Twelve politicians, from Norway, New Zealand and Japan, and two from the UK – David Drew (Lab, Stroud) and John Grogan (Lab, Selby) – have signed a letter to international shipping company Gearbulk, which has its global headquarters in Weybridge.
They have called on the company, which operates the world’s largest fleet of open-hatch gantry craned vessels, to cease its transportation of phosphates from the Western Sahara.
The News & Mail has obtained a copy of the letter, which claims that Gearbulk profits from the Moroccan occupation of the region.
The Western Sahara, in north Africa, is roughly the size of New Zealand and was invaded by Morocco in 1975. Indigenous Saharawis fought for independence until a UN-backed settlement in 1991 promised them a referendum on self-determination.
Originally planned for in 1992, it has not yet been held, and Morocco has military control over 80% of the territory, including the phosphate mines at Boucraa.
In late June, Gearbulk’s Bermudan-registered Bulk Saturn vessel left New Zealand waters, having transported phosphates there from the occupied Western Sahara.
“Gearbulk is collaborating with an illegal occupier, thus increasing the risk of further armed conflict, destabilisation and suffering in Western Sahara,” said the letter, addressed to chairman Kristian Jebsen.
Yara, the world’s biggest fertiliser company, terminated such imports to Norway two years ago – for ethical reasons – and the letter called for similar action.
“We appeal to Gearbulk to demonstrate its attachment to international legality, human rights and basic standards of corporate social responsibility by reconsidering its involvement in shipping phosphate of Western Sahara origin,” it said.
“We urge Gearbulk to make a statement as quickly as possible, making it clear that the company no longer intends to ship phosphates from the occupied Western Sahara.”
Approximately 165,000 Saharawis have lived in refugee camps in the Algerian desert for more than 30 years, and, according to the letter, had been deprived of their right to a “free, fair and transparent referendum”.
“The occupation of Western Sahara has resulted in enormous suffering and deprivation of the Saharawi people, the rightful owners of the land and the natural resources of Western Sahara,” said the politicians.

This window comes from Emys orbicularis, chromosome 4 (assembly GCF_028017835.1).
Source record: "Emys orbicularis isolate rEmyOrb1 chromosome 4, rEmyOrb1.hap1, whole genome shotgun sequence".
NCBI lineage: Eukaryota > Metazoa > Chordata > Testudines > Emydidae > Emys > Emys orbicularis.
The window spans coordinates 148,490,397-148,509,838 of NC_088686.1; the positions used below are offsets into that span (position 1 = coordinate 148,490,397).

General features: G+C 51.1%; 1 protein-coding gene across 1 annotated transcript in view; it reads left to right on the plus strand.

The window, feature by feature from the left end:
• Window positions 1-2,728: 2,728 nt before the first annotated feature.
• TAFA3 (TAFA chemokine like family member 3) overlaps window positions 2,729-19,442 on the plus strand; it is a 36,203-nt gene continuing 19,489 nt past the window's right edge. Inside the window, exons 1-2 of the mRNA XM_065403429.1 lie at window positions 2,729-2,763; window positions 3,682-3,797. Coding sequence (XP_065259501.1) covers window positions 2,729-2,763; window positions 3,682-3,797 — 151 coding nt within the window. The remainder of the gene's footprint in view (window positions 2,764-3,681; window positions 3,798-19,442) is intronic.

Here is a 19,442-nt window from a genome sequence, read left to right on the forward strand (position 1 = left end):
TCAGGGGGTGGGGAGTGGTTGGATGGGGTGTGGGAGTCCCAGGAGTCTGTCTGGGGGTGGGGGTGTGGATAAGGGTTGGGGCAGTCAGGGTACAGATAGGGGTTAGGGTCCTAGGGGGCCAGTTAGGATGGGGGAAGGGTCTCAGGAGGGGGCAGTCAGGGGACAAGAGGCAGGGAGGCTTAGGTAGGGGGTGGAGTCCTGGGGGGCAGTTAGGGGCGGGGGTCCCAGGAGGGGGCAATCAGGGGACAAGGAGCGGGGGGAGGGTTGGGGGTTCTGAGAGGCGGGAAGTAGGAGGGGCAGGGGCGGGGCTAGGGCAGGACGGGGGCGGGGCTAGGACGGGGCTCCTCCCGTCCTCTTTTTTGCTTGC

“As far as we can establish, your company has not consulted with the Saharawi people or their representatives,” said the letter, which called into question the legality of the contract.”
However, the political and ethical implications were more important than the legal ones, they said, and the fact remained that Gearbulk was collaborating with Morocco, “an illegal occupier”.
Negotiations are under way between the Polisario Front and Morocco in an attempt to resolve the future of the disputed territory.
But the 12 parliamentarians said the “continuation of phosphate shipments makes Morocco less inclined to negotiate seriously, and makes delaying tactics and attempting to profit from the existing situation (despite the suffering of the Saharawis this entails) more attractive”.
The politicians said the phosphate trade increased the “risk of further armed conflict, destabilisation and suffering”, and undermined the United Nations’ work, as well as lending legitimacy to the Moroccan occupation, and called for an end to Gearbulk’s phosphate shipping from the Western Sahara.
A spokesman for Gearbulk said Mr Jebson was the only person in the entire company who could talk to us, but that he was unavailable.
Morocco occupies the major part of its neighbouring country, Western Sahara. Entering into business deals with Moroccan companies or authorities in the occupied territories gives an impression of political legitimacy to the occupation. It also gives job opportunities to Moroccan settlers and income to the Moroccan government. Western Sahara Resource Watch demands foreign companies leave Western Sahara until a solution to the conflict is found.
Leading activists from Western Sahara are condemned to sentences ranging from 20 years to life imprisonment in connection to a mass protest in 2010 denouncing the Saharawi people’s social and economic marginalization in their occupied land; the Gdeim Izik protest camp.
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